The Arts Law Centre of Australia and the National Association for the Visual Arts (NAVA) were dismayed to read Patricia Aufderheide’s article “Artistic licence” (June 10-16). In supporting the fair use regime, Aufderheide exaggerated the time and expense involved in licensing work in Australia and ignored the uncertainty of fair use exceptions as applied in the United States. US creator organisations have had to develop codes of conduct to understand what fair use actually means. Sadly, extensive (and expensive) litigation has failed to make the rules any clearer. The Arts Law Centre and NAVA are independent organisations dedicated to providing services and advice to thousands of artists each year. Hundreds of artists recently responded to our surveys about copyright, fair dealing, licensing and US-style fair use exceptions. Some respondents identified as creators who also use other people’s content. Rather than complaining about the “rigidity” of the copyright system, typically Australian artists respect other creators’ copyright and expect to ask permission and pay for use. If they can’t afford it, they don’t use it. “I work under the same principle as going into a shop. I see something I want, decide if I want it so much I will pay the price or not and go without. It’s really quite simple.” The article also ignores the importance of moral rights in Australia, especially the artist’s right of integrity – for an artist not to have their work subjected to derogatory treatment. Australian artists are generally appalled at some of the appropriation art which is allowed under the US fair use exception. For Indigenous artists and their communities it is an abomination. Before jumping on the fair use bandwagon, we urge our policymakers to undertake independent research on the impact on Australia’s creators.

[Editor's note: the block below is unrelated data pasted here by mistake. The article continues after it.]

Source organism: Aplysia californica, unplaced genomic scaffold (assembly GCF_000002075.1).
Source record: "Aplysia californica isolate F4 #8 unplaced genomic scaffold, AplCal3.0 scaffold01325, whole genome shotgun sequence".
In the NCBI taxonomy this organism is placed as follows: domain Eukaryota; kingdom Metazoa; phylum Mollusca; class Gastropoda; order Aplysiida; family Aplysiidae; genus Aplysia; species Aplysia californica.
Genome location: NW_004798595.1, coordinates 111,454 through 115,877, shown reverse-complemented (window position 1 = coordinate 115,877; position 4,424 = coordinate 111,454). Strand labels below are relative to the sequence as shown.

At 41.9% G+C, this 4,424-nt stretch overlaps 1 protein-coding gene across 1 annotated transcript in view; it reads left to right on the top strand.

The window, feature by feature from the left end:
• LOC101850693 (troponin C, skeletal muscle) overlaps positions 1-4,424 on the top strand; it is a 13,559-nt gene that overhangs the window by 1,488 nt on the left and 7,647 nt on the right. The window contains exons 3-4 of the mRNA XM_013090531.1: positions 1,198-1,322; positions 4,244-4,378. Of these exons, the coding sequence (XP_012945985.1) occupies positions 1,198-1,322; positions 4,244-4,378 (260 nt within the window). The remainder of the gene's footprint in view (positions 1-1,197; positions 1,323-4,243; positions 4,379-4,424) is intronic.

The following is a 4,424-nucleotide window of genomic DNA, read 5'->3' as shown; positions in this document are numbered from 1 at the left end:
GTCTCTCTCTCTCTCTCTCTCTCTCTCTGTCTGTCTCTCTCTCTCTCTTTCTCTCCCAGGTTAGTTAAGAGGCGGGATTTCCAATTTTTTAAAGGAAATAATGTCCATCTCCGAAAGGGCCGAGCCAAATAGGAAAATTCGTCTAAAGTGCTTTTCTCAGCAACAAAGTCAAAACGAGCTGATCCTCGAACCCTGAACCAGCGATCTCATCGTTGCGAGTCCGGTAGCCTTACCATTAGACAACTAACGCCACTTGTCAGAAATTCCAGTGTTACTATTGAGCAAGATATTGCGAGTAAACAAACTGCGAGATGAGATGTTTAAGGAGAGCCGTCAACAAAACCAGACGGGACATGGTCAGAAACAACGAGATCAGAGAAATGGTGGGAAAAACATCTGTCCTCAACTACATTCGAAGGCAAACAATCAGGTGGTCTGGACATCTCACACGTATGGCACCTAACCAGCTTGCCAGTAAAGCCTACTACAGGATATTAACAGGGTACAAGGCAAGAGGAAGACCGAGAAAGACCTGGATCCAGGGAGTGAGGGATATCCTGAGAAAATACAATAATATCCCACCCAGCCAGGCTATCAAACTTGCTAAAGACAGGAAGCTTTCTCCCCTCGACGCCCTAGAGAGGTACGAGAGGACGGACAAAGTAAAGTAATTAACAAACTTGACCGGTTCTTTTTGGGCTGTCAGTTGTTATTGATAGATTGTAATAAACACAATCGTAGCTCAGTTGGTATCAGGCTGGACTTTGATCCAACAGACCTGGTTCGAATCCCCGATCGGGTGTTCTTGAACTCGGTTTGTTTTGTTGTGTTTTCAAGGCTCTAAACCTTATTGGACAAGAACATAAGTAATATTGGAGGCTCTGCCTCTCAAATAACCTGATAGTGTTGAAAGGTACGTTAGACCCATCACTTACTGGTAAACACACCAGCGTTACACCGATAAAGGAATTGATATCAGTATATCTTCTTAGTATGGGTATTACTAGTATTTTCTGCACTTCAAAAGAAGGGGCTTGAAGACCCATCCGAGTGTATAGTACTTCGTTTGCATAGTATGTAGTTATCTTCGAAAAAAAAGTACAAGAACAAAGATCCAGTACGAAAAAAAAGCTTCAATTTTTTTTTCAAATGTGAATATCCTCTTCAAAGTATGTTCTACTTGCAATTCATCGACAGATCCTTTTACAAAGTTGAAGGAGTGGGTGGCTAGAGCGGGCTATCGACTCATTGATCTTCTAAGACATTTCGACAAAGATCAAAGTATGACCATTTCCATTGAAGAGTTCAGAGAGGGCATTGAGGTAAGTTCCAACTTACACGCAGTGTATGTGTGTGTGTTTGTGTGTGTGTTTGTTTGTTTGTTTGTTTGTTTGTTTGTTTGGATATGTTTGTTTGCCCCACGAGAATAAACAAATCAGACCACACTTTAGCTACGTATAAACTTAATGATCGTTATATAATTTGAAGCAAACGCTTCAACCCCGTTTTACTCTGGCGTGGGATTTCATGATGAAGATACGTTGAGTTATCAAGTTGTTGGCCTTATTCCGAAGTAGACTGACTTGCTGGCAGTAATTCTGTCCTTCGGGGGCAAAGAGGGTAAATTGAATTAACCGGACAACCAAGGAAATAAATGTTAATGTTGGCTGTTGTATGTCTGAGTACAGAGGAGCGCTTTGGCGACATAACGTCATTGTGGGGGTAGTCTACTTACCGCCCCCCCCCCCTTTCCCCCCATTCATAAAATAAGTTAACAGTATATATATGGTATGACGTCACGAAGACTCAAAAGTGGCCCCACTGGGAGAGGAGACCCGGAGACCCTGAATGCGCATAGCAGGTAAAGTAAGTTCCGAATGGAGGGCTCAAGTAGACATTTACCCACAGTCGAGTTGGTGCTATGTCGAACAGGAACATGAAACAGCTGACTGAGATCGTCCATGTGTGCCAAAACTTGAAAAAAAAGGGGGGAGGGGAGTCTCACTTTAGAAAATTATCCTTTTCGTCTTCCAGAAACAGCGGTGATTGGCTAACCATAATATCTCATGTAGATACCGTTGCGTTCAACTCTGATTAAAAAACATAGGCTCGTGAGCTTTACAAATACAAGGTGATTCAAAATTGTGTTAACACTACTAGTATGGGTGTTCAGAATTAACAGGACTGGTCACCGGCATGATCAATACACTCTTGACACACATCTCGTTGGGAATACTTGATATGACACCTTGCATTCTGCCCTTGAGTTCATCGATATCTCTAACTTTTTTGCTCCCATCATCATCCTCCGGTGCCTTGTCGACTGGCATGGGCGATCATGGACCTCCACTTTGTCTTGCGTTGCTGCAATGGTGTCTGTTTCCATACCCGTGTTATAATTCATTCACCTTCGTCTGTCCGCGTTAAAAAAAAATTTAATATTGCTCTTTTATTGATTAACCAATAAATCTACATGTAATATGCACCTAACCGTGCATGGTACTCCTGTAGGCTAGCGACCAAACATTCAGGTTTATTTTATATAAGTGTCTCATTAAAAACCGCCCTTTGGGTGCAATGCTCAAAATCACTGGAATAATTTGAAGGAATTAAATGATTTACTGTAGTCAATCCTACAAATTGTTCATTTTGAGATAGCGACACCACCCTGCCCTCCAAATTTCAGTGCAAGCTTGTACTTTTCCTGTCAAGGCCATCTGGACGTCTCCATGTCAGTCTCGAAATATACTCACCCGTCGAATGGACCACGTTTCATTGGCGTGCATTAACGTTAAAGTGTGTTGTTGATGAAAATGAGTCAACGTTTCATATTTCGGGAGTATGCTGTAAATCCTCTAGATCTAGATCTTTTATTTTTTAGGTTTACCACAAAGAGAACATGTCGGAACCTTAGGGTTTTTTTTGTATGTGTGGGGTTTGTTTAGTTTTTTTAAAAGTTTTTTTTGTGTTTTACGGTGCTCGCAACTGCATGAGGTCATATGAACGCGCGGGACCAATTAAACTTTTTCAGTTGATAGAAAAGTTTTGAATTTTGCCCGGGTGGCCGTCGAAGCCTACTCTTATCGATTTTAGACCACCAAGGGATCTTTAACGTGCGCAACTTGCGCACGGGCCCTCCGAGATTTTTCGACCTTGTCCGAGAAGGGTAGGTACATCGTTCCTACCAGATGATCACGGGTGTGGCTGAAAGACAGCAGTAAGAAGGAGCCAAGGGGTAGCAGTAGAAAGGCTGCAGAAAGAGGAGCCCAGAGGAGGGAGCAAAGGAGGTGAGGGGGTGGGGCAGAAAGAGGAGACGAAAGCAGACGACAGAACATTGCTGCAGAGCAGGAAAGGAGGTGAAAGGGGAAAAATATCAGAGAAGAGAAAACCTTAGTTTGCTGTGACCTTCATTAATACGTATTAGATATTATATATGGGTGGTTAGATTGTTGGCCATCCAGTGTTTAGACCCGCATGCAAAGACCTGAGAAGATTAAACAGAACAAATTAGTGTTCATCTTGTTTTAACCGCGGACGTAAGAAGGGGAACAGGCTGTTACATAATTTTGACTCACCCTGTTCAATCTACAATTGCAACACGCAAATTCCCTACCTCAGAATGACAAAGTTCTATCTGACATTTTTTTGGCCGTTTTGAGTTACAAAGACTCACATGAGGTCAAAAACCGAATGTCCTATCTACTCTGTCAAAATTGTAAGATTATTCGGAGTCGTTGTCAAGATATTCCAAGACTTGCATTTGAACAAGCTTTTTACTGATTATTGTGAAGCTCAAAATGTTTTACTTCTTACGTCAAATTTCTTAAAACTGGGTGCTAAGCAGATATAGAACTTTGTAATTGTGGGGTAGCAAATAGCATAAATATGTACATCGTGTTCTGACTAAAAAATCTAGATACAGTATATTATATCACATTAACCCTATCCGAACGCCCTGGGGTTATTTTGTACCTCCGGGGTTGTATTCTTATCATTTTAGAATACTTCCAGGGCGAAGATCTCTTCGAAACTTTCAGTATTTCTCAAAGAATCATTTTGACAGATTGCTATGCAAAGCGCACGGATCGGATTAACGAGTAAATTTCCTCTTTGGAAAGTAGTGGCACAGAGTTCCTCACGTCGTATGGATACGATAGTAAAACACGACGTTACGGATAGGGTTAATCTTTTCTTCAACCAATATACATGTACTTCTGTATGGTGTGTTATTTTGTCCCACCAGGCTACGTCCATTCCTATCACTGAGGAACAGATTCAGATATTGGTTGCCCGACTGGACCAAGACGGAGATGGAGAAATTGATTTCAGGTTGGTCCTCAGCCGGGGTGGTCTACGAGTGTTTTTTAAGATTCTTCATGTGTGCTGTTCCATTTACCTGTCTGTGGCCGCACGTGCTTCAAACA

Robyn Ayres, CEO Arts Law and Tamara Winikoff, Executive Director National Association for the Visual Arts
This letter appeared in The Saturday Paper on 17 June 2017: thesaturdaypaper.com.au